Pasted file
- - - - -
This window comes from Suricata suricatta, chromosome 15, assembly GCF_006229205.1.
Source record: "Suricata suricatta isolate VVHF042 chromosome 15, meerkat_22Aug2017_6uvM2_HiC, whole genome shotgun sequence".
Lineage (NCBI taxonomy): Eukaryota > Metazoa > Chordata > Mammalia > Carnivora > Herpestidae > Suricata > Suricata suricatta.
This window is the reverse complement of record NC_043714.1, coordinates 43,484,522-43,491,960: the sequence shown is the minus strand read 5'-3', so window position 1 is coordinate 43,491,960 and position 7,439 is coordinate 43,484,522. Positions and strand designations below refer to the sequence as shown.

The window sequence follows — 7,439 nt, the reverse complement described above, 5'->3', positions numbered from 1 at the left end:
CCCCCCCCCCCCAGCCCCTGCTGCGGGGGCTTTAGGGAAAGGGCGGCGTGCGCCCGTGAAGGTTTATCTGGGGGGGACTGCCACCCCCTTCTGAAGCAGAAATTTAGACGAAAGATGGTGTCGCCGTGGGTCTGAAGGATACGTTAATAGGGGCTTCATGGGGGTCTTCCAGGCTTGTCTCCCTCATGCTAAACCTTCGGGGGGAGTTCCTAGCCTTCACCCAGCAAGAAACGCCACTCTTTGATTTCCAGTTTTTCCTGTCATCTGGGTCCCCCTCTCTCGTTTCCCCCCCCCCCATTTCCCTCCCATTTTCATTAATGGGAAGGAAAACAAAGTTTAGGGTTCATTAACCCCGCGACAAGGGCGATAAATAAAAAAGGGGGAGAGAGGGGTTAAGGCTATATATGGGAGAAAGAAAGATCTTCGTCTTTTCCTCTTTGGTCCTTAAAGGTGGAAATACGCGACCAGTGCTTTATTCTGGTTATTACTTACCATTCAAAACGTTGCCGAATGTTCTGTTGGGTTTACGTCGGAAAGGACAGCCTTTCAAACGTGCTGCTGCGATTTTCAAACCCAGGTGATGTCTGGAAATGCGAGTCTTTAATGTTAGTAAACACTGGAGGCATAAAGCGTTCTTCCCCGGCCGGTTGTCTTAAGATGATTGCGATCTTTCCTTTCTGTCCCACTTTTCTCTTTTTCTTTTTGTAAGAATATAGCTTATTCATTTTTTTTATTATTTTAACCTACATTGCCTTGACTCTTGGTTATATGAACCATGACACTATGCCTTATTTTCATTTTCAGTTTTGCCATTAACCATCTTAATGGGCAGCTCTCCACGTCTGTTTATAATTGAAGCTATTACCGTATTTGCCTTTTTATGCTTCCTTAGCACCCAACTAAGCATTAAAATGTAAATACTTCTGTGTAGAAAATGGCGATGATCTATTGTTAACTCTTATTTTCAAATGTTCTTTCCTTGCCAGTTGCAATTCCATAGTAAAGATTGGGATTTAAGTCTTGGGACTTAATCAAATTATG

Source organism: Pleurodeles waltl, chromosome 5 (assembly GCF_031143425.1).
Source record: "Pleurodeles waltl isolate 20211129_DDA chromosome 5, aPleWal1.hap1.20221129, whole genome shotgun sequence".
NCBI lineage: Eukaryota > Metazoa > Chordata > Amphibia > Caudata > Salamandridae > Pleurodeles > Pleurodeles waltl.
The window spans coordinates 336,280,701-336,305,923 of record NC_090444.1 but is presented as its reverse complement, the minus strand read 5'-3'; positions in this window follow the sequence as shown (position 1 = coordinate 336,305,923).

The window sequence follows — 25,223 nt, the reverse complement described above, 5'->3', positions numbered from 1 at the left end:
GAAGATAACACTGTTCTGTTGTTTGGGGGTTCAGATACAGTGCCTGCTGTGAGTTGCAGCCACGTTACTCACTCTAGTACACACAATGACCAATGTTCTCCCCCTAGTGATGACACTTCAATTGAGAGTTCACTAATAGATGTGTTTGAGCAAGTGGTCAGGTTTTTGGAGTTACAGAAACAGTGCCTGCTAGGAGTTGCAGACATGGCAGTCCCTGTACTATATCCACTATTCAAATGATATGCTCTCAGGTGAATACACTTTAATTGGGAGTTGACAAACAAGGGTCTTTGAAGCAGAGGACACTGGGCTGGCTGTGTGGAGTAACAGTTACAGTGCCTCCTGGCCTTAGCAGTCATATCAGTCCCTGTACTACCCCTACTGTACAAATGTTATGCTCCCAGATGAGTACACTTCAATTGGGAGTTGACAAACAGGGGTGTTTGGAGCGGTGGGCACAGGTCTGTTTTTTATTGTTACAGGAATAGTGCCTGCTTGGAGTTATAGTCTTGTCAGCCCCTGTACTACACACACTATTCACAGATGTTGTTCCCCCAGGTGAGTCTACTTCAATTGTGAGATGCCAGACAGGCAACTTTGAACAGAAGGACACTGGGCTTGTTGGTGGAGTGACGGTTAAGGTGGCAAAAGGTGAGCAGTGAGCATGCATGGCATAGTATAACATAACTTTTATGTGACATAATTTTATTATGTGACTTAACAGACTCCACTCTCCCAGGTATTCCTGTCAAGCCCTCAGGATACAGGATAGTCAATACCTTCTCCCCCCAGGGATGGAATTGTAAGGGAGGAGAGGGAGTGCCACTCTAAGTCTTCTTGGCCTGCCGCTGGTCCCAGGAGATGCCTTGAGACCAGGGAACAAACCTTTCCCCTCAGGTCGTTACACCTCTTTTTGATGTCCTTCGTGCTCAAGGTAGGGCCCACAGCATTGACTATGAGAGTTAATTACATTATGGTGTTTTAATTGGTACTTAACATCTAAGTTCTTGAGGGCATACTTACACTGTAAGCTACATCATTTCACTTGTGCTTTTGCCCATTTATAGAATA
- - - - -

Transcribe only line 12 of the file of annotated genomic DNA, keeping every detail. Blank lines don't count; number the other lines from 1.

GAAGATAACACTGTTCTGTTGTTTGGGGGTTCAGATACAGTGCCTGCTGTGAGTTGCAGCCACGTTACTCACTCTAGTACACACAATGACCAATGTTCTCCCCCTAGTGATGACACTTCAATTGAGAGTTCACTAATAGATGTGTTTGAGCAAGTGGTCAGGTTTTTGGAGTTACAGAAACAGTGCCTGCTAGGAGTTGCAGACATGGCAGTCCCTGTACTATATCCACTATTCAAATGATATGCTCTCAGGTGAATACACTTTAATTGGGAGTTGACAAACAAGGGTCTTTGAAGCAGAGGACACTGGGCTGGCTGTGTGGAGTAACAGTTACAGTGCCTCCTGGCCTTAGCAGTCATATCAGTCCCTGTACTACCCCTACTGTACAAATGTTATGCTCCCAGATGAGTACACTTCAATTGGGAGTTGACAAACAGGGGTGTTTGGAGCGGTGGGCACAGGTCTGTTTTTTATTGTTACAGGAATAGTGCCTGCTTGGAGTTATAGTCTTGTCAGCCCCTGTACTACACACACTATTCACAGATGTTGTTCCCCCAGGTGAGTCTACTTCAATTGTGAGATGCCAGACAGGCAACTTTGAACAGAAGGACACTGGGCTTGTTGGTGGAGTGACGGTTAAGGTGGCAAAAGGTGAGCAGTGAGCATGCATGGCATAGTATAACATAACTTTTATGTGACATAATTTTATTATGTGACTTAACAGACTCCACTCTCCCAGGTATTCCTGTCAAGCCCTCAGGATACAGGATAGTCAATACCTTCTCCCCCCAGGGATGGAATTGTAAGGGAGGAGAGGGAGTGCCACTCTAAGTCTTCTTGGCCTGCCGCTGGTCCCAGGAGATGCCTTGAGACCAGGGAACAAACCTTTCCCCTCAGGTCGTTACACCTCTTTTTGATGTCCTTCGTGCTCAAGGTAGGGCCCACAGCATTGACTATGAGAGTTAATTACATTATGGTGTTTTAATTGGTACTTAACATCTAAGTTCTTGAGGGCATACTTACACTGTAAGCTACATCATTTCACTTGTGCTTTTGCCCATTTATAGAATA